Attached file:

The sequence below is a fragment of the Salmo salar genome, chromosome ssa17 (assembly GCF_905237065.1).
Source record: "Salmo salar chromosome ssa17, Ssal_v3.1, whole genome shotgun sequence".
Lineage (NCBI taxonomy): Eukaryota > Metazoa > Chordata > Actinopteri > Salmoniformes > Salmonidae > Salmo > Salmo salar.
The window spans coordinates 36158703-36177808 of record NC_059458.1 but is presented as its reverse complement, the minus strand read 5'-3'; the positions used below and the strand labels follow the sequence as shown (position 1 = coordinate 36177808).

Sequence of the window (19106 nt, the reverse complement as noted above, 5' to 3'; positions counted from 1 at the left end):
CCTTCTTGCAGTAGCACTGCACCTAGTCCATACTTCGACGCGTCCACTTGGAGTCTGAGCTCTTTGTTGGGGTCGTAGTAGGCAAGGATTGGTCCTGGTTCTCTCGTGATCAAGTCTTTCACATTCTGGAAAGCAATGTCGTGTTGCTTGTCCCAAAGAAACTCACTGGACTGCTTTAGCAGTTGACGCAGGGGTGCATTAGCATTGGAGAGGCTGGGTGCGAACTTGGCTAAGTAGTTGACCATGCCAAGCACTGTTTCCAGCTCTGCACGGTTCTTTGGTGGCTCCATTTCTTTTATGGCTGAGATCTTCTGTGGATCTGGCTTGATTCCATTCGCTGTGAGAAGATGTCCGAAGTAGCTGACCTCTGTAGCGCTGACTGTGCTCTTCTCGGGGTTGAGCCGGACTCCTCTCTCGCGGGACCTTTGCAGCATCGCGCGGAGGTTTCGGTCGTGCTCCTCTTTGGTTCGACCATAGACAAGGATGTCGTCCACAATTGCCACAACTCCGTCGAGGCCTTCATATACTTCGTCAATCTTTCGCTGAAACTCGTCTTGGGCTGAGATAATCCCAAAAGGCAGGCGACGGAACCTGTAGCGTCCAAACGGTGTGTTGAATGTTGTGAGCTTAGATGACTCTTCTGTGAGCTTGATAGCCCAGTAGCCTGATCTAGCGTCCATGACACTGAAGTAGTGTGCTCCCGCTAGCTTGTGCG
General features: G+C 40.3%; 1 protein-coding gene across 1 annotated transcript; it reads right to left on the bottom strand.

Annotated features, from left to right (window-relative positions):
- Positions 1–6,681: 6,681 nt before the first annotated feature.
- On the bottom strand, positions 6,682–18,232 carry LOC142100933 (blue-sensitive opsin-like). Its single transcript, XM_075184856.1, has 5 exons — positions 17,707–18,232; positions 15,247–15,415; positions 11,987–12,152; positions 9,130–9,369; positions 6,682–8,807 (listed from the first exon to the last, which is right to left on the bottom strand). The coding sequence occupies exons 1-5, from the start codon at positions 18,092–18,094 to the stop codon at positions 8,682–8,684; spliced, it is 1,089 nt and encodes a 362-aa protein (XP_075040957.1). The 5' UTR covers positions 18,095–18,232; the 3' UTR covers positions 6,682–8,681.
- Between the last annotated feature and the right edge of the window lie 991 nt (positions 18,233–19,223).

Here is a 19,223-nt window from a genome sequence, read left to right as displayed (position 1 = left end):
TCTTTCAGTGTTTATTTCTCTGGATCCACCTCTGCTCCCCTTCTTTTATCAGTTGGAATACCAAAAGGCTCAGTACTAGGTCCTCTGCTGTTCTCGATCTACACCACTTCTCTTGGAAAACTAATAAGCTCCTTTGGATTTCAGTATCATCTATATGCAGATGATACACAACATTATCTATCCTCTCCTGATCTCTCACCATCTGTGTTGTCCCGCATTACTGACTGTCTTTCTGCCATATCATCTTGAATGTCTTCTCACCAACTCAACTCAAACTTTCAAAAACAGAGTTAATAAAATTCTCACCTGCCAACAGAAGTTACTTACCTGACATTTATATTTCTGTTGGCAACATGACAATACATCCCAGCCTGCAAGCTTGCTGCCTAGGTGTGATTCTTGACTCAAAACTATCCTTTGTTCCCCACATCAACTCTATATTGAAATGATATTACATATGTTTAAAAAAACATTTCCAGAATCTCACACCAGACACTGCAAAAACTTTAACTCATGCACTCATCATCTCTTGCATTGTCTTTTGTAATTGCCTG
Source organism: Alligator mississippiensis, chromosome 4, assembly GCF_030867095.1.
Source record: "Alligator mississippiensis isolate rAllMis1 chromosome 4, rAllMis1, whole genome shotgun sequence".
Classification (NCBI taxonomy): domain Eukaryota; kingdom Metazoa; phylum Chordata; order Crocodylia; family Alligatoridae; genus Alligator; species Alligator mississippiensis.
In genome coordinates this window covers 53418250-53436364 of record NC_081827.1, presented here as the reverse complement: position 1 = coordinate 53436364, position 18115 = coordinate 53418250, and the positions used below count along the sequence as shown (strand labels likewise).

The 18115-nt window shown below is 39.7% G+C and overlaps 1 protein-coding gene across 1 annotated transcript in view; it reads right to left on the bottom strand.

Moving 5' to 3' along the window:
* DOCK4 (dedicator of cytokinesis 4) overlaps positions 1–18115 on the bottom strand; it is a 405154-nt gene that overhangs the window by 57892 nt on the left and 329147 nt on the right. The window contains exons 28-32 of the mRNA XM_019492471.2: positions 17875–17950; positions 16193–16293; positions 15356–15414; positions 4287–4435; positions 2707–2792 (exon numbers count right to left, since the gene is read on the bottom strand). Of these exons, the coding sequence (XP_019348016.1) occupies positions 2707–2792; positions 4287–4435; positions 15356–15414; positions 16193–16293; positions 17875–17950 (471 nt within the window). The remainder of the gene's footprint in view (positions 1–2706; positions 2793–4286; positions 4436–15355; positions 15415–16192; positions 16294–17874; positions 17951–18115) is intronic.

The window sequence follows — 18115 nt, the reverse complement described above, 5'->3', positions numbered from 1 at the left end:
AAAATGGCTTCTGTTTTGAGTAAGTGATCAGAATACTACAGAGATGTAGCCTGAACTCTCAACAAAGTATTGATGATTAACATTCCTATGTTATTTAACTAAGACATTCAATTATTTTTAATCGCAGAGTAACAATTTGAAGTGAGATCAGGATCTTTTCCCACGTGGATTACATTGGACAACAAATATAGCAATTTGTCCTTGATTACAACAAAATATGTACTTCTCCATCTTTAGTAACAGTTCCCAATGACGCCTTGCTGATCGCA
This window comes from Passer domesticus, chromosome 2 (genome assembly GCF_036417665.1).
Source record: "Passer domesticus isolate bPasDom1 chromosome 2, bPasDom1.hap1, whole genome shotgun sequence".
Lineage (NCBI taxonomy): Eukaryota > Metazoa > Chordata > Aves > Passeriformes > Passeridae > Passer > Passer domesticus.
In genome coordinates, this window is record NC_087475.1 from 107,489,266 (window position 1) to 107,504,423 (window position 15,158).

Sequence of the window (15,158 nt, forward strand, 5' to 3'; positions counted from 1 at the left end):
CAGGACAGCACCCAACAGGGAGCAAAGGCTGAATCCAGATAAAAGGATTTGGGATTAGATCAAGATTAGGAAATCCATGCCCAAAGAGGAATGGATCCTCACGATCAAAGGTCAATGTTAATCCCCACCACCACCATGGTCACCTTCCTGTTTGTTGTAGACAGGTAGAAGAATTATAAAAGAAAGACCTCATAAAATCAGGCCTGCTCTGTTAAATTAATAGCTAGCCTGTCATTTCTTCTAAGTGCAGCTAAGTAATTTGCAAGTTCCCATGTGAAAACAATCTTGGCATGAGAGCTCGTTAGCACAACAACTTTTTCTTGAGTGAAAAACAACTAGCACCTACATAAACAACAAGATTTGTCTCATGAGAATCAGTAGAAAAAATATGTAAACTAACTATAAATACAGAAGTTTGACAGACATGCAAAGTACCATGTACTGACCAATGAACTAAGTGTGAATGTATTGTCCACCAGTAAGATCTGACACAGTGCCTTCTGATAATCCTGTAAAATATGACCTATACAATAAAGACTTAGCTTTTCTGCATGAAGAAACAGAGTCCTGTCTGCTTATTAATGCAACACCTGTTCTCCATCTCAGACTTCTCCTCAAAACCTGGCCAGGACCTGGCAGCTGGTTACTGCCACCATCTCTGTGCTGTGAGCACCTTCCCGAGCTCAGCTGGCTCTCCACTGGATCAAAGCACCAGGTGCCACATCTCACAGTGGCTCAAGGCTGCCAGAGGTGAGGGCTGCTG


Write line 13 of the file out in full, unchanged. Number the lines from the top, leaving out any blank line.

TCTTTCAGTGTTTATTTCTCTGGATCCACCTCTGCTCCCCTTCTTTTATCAGTTGGAATACCAAAAGGCTCAGTACTAGGTCCTCTGCTGTTCTCGATCTACACCACTTCTCTTGGAAAACTAATAAGCTCCTTTGGATTTCAGTATCATCTATATGCAGATGATACACAACATTATCTATCCTCTCCTGATCTCTCACCATCTGTGTTGTCCCGCATTACTGACTGTCTTTCTGCCATATCATCTTGAATGTCTTCTCACCAACTCAACTCAAACTTTCAAAAACAGAGTTAATAAAATTCTCACCTGCCAACAGAAGTTACTTACCTGACATTTATATTTCTGTTGGCAACATGACAATACATCCCAGCCTGCAAGCTTGCTGCCTAGGTGTGATTCTTGACTCAAAACTATCCTTTGTTCCCCACATCAACTCTATATTGAAATGATATTACATATGTTTAAAAAAACATTTCCAGAATCTCACACCAGACACTGCAAAAACTTTAACTCATGCACTCATCATCTCTTGCATTGTCTTTTGTAATTGCCTG